Albert La Spada
Albert La Spada graduated Summa Cum Laude from the University of Pennsylvania with a degree in Biology in 1986. As a recipient of a Medical Scientist Training program award, he pursued combined M.D. - Ph.D. training at the University of Pennsylvania School of Medicine. His 'Molecular Biology' doctoral thesis research focused upon a neuromuscular disorder known as X-linked spinal & bulbar muscular atrophy (SBMA) or Kennedy's disease. While a graduate student, La Spada identified the cause of SBMA as an expansion of a trinucleotide repeat in the androgen receptor gene. As the first disorder shown to be caused by an expanded polyglutamine tract, this discovery of a novel type of genetic mutation has led to the emergence of new field of study in neurodegenerative disease. After completing his M.D. - Ph.D. training in 1993, Dr. La Spada became a Laboratory Medicine resident at the University of Washington Medical Center and then a Clinical Genetics fellow in the Division of Medical Genetics. He pursued postdoctoral fellowship training as a Howard Hughes Medical Institute Physician Fellow, continuing to focus upon neurodegenerative disease. He joined the faculty in the Department of Laboratory Medicine at the University of Washington Medical Center in 1998, and was a Professor of Laboratory Medicine, Medicine (Medical Genetics), Pathology, and Neurology (Neurogenetics). From 2004-2009, he was Director of the Center for Neurogenetics and Neurotherapeutics at the University of Washington. In 2009, Dr. La Spada accepted the position of Professor and Division Head of Genetics in the Departments of Pediatrics and Cellular & Molecular Medicine at the University of California, San Diego, and is a founding faculty member of the UCSD Institute for Genomic Medicine.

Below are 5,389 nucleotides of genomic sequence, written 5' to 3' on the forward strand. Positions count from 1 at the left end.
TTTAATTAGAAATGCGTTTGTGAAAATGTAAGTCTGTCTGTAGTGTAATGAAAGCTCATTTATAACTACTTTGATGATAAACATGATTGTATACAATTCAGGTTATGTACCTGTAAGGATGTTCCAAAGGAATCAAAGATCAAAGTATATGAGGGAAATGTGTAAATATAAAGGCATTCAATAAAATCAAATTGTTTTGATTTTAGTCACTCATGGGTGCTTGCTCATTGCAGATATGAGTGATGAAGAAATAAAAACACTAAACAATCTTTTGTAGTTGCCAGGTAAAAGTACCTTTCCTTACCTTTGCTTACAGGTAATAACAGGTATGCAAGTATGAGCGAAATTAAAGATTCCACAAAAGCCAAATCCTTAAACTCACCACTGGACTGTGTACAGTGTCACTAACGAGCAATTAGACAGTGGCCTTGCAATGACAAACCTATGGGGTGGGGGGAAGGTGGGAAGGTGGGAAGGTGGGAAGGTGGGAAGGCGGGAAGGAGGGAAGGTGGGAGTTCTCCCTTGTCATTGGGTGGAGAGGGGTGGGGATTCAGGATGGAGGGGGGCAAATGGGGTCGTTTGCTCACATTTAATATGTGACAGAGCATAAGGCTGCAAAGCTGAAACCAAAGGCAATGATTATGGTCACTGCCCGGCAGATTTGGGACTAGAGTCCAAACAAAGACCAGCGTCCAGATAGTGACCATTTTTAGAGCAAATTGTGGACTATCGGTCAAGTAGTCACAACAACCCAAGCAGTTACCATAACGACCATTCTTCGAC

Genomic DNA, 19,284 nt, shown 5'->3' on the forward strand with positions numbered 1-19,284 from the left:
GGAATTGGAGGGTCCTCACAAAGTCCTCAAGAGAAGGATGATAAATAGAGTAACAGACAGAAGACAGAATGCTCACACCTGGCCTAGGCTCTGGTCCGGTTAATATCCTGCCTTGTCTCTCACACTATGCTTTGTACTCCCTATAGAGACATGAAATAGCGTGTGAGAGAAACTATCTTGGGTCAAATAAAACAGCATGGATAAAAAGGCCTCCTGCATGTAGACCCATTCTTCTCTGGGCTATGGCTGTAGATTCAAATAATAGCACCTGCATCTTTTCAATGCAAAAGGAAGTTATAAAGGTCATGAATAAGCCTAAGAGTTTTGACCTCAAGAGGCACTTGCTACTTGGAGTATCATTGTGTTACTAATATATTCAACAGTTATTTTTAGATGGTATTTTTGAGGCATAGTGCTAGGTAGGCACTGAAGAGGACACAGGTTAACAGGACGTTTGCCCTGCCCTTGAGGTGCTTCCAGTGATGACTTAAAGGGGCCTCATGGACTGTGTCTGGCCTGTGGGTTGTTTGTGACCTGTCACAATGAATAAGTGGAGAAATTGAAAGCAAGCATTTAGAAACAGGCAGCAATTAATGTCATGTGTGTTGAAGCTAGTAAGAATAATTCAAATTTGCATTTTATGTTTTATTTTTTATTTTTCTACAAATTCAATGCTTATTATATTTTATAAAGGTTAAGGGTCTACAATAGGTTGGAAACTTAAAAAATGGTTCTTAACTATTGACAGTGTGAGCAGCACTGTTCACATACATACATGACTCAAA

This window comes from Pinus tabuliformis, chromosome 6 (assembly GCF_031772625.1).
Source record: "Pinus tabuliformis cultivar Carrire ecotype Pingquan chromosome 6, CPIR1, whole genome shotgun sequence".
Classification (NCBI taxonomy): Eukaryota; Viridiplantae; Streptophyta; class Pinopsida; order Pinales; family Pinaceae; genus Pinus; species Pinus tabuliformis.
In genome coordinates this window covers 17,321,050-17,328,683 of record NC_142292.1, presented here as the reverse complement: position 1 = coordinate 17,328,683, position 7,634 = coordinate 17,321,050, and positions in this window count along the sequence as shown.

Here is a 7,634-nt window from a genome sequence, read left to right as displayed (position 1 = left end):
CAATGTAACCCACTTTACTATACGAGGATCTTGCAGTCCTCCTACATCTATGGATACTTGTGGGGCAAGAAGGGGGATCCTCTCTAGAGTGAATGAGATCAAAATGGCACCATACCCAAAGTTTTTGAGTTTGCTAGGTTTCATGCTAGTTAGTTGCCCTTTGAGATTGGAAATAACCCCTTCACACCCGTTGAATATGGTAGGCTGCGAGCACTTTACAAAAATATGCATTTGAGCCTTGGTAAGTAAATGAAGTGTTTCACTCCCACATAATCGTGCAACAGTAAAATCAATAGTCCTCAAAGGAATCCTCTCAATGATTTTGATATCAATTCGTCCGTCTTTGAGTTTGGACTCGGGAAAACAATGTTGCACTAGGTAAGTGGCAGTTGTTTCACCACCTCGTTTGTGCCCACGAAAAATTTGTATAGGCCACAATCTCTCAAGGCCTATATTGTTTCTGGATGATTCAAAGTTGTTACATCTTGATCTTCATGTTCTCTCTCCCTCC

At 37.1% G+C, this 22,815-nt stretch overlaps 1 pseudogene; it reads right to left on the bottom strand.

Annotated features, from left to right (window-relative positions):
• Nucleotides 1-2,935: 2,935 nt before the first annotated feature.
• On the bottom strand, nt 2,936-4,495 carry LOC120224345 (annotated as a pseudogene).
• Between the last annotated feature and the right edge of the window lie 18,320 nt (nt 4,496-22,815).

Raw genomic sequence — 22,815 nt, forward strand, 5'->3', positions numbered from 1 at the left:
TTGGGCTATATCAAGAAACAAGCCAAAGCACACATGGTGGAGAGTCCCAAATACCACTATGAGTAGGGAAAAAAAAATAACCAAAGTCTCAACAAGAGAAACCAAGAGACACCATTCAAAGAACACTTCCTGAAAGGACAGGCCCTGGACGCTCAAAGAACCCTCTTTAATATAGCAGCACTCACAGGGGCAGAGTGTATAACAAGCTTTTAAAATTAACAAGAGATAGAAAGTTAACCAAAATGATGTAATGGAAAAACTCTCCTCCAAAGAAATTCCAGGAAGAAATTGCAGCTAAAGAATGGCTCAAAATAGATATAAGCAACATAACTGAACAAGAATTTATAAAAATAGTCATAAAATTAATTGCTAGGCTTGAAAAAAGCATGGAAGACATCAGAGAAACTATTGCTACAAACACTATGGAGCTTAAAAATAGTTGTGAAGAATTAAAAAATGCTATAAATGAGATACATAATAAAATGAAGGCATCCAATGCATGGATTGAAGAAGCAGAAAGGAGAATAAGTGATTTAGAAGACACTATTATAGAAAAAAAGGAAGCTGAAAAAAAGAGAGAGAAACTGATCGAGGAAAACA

Dr. La Spada's research laboratory remains focused upon the molecular basis of neurodegenerative disease. Dr. La Spada's laboratory is attempting to understand the molecular events that underlie the processes of neurodegeneration and neuron cell death in spinocerebellar ataxia type 7 (SCA7), and has found a number of connections between pathways involved in transcription and neuron dysfunction. By reproducing molecular pathology in model organisms such as mice, he has also begun to use this mechanistic knowledge to develop therapies to treat this disorder. Dr. La Spada has been the recipient of numerous grants and awards from the National Institutes of Health, Howard Hughes Medical Institute, Muscular Dystrophy Association, Hereditary Disease Foundation, CHDI, Coulter Foundation, and American Federation for Aging Research. Among his funding awards is the prestigious Paul Beeson Physician Faculty Scholar Aging Research Award. In 2006, Dr. La Spada was inducted into the American Society for Clinical Investigation. In 2007, he was bestowed with the Lieberman Award by the Hereditary Disease Foundation for excellence in Huntington’s Disease research. Dr. La Spada sits on a variety of editorial boards and grant review committees